Introduction to Cultural Theory
Eng 384 netforum (please post by Wednesday 11:59pm)
This course is intended to serve as an introduction to the discipline commonly termed cultural studies. As it has evolved, cultural studies has found that writings in philosophy, psychoanalysis, politics and social theory, anthropology, feminism, and cinema can be most valuable for understanding and reading texts, that is, interpreting culture and its funding ideology. By questioning disciplinary boundaries, cultural studies opens up the possibility of studying culture from a position which asks what is the nature and condition of texts, discourses, and systems of meaning in general.
After a brief history of the ordeal in the early nineties required to successfully have this course approved both within the English Department and the College of Arts & Sciences, we will begin by reading Brantlinger and surveying a history of British Cultural studies and then the Frankfurt School, concentrating on the chapter in Adorno's and Horkheimer's Dialectic of Enlightenment entitled "The Culture Industry." Next will turn to readings by Gramsci and Althusser in order to aquaint ourselves with their notions of ideological state systems, organic intellectuals, etc. We will then read texts by Guy DeBord and the Situationists for their reaction to the Frankfurt School and their analysis of the "Spectacle." I'll try to make a connection between (the lethargic) Lafargue, (the lethal) Fanon, and (the bloody) Unabomber as each advancing "slacker" critiques of the spectacle and alienated labor. We'll next turn to feminist/psychoanalytic, and marxist film theorists to hear what is being advanced regarding male and female subject positions in culture and how the spectacle promotes ideology, with occasion to read dramatic theory pertinent to these questions. We'll conclude with an examination of texts by current practitioners of cultural studies. We will ponder the phenomenology of the documentary and its political potential, consume and critique selected performative "texts" taken from drama, cinema, popular music, postmodern prose, popular fiction, advertising, and TV.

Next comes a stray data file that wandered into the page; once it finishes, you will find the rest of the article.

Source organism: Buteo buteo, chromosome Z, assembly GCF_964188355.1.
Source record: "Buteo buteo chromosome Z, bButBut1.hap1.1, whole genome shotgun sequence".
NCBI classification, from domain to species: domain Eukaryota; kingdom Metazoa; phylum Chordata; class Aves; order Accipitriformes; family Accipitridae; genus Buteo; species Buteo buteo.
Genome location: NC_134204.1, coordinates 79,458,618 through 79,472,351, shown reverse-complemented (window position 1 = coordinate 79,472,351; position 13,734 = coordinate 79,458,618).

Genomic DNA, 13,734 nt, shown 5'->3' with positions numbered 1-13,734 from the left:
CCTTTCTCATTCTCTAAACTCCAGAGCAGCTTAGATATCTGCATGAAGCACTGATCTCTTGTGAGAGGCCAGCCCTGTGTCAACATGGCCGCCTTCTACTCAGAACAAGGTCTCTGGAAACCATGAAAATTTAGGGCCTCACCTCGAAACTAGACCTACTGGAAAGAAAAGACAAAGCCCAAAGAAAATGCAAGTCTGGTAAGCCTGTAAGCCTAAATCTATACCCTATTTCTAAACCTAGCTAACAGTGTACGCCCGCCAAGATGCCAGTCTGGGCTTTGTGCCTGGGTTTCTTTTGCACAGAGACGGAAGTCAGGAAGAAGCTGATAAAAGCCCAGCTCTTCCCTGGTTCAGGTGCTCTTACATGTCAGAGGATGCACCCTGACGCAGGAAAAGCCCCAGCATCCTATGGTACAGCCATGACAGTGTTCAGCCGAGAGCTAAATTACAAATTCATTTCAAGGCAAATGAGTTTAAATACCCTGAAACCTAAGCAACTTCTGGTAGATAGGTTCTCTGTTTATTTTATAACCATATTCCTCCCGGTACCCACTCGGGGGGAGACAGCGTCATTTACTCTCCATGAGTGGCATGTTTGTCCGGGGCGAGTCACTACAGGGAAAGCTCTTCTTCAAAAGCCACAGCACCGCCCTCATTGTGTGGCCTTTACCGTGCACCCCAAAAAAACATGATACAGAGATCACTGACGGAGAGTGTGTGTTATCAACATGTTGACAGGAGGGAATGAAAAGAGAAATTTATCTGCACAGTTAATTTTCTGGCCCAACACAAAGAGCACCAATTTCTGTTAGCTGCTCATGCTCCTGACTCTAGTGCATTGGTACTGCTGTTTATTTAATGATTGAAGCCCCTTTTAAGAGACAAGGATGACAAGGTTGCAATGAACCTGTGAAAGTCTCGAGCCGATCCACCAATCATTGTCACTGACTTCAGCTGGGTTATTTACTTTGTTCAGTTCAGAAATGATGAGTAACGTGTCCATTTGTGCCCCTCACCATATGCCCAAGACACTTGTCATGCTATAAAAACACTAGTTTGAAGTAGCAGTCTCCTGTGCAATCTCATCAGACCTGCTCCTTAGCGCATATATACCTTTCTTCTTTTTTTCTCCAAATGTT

1. All students will post weekly responses to
2. In-class presentation/critique of either one of the performative texts or theoretical texts. (Required of all graduate students, optional for undergraduates. )
3. A Mid-Term Examination. (Historicized conceptual terminology [short answer] and a brief history and definition of cultural studies [essay].)
4. A written proposal of the final research project.
5. A final research paper (with an eye toward publication) of 12-15pp for undergraduates and 18-20 pp. for graduate students.
Grade evaluation will be determined by satisfying #s 1-4 and the student's ability to synthesize one or more of the theoretical approaches presented in readings and lectures, and apply such a perspective to a cultural "text" or "site" in a well-written, coherent final essay.